Generation, Characterization, and Modeling of Polymer Micro- and Nano-Particles

Generation, Characterization, and Modeling of Polymer Micro- and Nano-Particles

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Generation, Characterization, and Modeling of Polymer Micro- and Nano-Particles Joshua U. Otaigbe 1 , Michael D. Barnes 2 , Kazuhiko Fukui 2 , Bobby G. Sumpter 2 , Donald W. Noid 2 1 Department of Materials Science and Engineering, and of Chemical Engineering, Iowa State University of Science and Technology, Ames IA 50011, USA e-mail: [email protected] 2 Chemical and Analytical Sciences Division, Mail Stop 6142, Oak Ridge National Laboratory, Oak Ridge, Tennessee 37831, USA Polymer micro- and nano-particles are important in many technological applications, in- cluding polymer blends or alloys, biomaterials for drug delivery systems, electro-optic and luminescent devices, and polymer powder impregnation of inorganic ±bers in composites. They are also critical in polymer-supported heterogeneous catalysis. This article reviews recent progress in experimental and simulation methods for generating, characterizing, and modeling polymer micro- and nano-particles in a number of polymer and polymer blend systems. A description of the use of gas atomization (of melts) and microdroplet (so- lution) approaches to generation and characterization of spherical polymer powders and microparticles represents their unique applications, giving the non-specialist reader a com- prehensive overview. Using novel instrumentation developed for probing single fluorescent molecules in submicrometer droplets, it is demonstrated that polymer particles of nearly arbitrary size and composition can be made with uniform size dispersion. This interesting ±nding is ascribed to new dynamic behavior, which emerges when polymers are con±ned in a small droplet of solution the size of a molecule or molecular aggregates. Solvent evap- oration takes place on a time scale short enough to frustrate phase separation, producing dry pure polymer or polymer blend microparticles that have tunable properties and that are homogeneous within molecular dimensions. In addition, it shows how a number of op- tical methodologies such as Fraunhofer diffraction can be used to probe polymer particles immobilized on two-dimensional substrates or levitated in space using a three-dimensional quadrupole (Paul) trap. Unlike conventional methods such as electron-beam microscopy, the optical diffraction methods provide a unique look inside a polymer particle in a meas- urement time scale of a few milliseconds, making it attractive to in-line production appli- cations. In particular, it shows that it is possible to use computational neural networks, ex- tensive classical trajectory calculations (i.e., classical molecular dynamics methods) in con- junction with experiments to gain deeper insights into the structure and properties of the polymer microparticles. Overall, it is possible to use the new understanding of phase sepa- ration to produce a number of useful, scienti±cally interesting homogeneous polymer blends from bulk-immiscible components in solution. Additionally, this new knowledge provides useful guidelines for future experimental studies and theory development of pol- ymer and polymer blend micro- and nano-particles, which are not widely studied.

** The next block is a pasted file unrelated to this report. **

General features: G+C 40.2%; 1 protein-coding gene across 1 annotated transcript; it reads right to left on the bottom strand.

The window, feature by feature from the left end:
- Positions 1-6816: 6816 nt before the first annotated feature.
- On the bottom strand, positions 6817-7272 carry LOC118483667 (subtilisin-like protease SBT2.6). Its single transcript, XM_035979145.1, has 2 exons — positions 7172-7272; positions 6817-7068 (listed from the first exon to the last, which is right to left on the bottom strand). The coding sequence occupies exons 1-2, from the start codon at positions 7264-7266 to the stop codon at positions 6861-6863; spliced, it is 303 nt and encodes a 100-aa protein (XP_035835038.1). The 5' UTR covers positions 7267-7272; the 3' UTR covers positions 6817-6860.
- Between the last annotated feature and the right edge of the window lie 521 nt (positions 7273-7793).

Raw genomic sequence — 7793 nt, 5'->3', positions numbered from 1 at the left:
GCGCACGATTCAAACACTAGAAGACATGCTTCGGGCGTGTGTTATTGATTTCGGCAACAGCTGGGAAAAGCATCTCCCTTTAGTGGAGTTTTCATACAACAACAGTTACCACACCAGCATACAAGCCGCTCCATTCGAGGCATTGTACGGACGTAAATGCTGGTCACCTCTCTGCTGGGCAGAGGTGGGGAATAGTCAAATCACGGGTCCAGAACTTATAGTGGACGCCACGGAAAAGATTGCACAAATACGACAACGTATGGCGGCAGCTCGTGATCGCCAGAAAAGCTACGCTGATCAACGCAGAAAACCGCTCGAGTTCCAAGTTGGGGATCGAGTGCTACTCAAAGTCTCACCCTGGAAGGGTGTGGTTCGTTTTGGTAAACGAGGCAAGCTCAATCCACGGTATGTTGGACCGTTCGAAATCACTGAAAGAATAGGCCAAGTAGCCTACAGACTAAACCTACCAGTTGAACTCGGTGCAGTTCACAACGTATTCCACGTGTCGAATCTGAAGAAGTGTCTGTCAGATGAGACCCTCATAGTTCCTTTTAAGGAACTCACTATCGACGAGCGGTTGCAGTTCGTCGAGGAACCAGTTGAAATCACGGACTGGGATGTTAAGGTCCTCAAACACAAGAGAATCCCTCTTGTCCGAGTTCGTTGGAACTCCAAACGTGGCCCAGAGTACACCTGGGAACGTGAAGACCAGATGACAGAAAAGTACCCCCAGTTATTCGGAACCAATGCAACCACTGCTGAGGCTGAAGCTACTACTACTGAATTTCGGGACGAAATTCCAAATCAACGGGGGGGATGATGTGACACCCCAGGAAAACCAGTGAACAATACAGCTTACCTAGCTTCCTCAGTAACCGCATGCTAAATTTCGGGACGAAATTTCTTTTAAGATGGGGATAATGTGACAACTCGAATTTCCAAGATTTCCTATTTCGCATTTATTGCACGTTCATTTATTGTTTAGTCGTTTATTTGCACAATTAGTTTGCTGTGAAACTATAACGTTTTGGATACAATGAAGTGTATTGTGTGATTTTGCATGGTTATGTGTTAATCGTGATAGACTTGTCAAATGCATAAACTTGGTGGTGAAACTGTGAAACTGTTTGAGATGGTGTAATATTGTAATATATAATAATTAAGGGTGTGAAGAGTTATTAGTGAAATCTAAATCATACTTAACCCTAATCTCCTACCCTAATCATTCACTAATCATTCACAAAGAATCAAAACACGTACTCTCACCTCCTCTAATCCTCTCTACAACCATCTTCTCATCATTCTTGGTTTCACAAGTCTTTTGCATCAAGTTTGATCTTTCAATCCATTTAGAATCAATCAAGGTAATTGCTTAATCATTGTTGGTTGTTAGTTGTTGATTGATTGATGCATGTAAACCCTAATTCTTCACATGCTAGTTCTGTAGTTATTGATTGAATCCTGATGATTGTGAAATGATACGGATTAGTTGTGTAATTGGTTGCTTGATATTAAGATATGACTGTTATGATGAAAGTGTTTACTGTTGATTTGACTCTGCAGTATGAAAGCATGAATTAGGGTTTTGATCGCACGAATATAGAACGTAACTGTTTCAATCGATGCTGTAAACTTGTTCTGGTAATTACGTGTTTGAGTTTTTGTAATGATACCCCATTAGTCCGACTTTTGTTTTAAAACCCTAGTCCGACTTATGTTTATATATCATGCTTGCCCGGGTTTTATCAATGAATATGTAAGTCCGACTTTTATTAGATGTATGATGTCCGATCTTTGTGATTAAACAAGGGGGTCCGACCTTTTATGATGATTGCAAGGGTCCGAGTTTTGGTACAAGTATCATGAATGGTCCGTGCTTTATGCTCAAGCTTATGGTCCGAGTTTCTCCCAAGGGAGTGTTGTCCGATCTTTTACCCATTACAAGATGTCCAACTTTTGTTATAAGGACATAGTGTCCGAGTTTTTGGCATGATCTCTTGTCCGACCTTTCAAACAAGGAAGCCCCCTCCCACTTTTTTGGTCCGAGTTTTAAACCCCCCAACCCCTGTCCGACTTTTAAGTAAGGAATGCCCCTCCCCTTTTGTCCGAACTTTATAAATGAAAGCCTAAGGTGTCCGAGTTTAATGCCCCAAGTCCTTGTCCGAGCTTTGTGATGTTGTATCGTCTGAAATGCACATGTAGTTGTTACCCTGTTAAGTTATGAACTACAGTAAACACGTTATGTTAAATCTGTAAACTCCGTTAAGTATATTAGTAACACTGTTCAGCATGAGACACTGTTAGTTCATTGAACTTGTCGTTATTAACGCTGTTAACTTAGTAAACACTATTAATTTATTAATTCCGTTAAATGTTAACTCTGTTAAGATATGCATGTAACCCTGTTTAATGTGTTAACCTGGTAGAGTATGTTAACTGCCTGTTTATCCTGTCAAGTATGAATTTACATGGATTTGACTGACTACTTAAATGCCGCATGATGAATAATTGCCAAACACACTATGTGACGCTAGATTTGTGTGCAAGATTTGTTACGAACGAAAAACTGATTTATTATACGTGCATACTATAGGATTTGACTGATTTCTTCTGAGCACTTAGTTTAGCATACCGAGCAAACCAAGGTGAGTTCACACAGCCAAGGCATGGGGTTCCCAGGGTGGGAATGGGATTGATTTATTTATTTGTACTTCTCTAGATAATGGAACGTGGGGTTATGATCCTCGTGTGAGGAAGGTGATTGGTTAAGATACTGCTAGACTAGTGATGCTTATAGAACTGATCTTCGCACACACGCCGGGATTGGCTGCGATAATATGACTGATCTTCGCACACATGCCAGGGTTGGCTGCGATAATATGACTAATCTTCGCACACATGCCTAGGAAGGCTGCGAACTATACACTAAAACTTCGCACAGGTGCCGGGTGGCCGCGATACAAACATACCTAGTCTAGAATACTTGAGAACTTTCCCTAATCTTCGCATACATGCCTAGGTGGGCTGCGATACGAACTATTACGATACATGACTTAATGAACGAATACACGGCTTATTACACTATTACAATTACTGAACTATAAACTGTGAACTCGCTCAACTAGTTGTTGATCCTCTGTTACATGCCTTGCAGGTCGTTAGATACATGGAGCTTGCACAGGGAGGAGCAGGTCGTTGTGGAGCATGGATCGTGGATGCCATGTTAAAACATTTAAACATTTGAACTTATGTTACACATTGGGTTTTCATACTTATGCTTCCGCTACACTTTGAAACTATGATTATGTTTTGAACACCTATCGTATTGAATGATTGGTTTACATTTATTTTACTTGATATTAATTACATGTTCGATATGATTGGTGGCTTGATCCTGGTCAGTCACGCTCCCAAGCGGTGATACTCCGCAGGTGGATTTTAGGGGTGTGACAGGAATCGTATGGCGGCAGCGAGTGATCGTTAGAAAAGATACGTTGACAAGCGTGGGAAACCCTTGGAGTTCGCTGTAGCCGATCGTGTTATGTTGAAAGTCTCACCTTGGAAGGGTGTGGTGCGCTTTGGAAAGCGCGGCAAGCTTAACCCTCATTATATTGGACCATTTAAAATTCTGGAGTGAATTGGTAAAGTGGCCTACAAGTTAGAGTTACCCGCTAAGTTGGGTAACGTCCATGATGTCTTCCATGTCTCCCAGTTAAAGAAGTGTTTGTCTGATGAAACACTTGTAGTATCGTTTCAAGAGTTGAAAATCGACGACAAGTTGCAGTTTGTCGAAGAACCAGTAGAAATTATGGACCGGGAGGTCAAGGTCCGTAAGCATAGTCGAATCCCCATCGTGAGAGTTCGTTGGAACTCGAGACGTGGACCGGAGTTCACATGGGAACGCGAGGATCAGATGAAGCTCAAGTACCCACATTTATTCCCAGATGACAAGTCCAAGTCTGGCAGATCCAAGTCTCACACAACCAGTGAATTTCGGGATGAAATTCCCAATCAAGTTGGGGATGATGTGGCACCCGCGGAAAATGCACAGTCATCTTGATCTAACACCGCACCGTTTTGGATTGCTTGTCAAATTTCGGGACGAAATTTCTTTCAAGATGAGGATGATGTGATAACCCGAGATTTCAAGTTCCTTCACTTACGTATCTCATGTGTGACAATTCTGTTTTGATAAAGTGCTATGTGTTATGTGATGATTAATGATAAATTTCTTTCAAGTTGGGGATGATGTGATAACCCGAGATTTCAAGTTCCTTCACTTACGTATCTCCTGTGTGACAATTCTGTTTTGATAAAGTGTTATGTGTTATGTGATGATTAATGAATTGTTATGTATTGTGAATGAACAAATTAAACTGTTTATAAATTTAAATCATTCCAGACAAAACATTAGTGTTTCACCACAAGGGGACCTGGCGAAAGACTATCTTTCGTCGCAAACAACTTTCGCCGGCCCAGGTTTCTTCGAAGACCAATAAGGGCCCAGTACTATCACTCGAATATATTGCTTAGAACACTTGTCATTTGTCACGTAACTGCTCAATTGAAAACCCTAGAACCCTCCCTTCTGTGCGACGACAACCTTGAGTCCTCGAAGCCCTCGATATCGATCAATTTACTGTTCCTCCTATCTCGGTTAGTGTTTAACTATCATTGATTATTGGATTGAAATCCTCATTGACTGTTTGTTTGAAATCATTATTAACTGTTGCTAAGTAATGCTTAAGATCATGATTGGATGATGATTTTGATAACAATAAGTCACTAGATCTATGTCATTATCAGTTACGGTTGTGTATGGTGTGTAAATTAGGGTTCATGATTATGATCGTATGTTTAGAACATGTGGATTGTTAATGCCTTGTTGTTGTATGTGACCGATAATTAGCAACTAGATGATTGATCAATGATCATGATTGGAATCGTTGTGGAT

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This note was uploaded on 08/21/2008 for the course EMA 6581C taught by Professor Goldberg during the Fall '08 term at University of Florida.

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Generation, Characterization, and Modeling of Polymer Micro- and Nano-Particles

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